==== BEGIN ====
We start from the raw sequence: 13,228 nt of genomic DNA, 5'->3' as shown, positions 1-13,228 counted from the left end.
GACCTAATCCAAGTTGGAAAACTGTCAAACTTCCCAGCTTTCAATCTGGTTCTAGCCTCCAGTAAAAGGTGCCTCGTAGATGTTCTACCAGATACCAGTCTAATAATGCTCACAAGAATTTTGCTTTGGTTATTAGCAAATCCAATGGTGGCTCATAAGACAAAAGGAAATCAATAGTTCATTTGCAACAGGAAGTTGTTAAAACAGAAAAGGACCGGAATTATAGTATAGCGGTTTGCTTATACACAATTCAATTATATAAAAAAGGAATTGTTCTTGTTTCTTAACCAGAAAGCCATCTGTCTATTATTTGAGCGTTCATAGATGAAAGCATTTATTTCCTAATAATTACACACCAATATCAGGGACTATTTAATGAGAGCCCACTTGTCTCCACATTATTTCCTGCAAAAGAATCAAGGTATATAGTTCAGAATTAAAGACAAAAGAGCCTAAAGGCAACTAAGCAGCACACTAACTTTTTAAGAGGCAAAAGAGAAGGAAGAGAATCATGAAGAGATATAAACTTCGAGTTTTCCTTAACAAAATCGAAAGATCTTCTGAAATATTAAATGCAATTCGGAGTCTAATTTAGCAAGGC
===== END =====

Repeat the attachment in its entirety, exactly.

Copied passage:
We start from the raw sequence: 13,228 nt of genomic DNA, 5'->3' as shown, positions 1-13,228 counted from the left end.
GACCTAATCCAAGTTGGAAAACTGTCAAACTTCCCAGCTTTCAATCTGGTTCTAGCCTCCAGTAAAAGGTGCCTCGTAGATGTTCTACCAGATACCAGTCTAATAATGCTCACAAGAATTTTGCTTTGGTTATTAGCAAATCCAATGGTGGCTCATAAGACAAAAGGAAATCAATAGTTCATTTGCAACAGGAAGTTGTTAAAACAGAAAAGGACCGGAATTATAGTATAGCGGTTTGCTTATACACAATTCAATTATATAAAAAAGGAATTGTTCTTGTTTCTTAACCAGAAAGCCATCTGTCTATTATTTGAGCGTTCATAGATGAAAGCATTTATTTCCTAATAATTACACACCAATATCAGGGACTATTTAATGAGAGCCCACTTGTCTCCACATTATTTCCTGCAAAAGAATCAAGGTATATAGTTCAGAATTAAAGACAAAAGAGCCTAAAGGCAACTAAGCAGCACACTAACTTTTTAAGAGGCAAAAGAGAAGGAAGAGAATCATGAAGAGATATAAACTTCGAGTTTTCCTTAACAAAATCGAAAGATCTTCTGAAATATTAAATGCAATTCGGAGTCTAATTTAGCAAGGC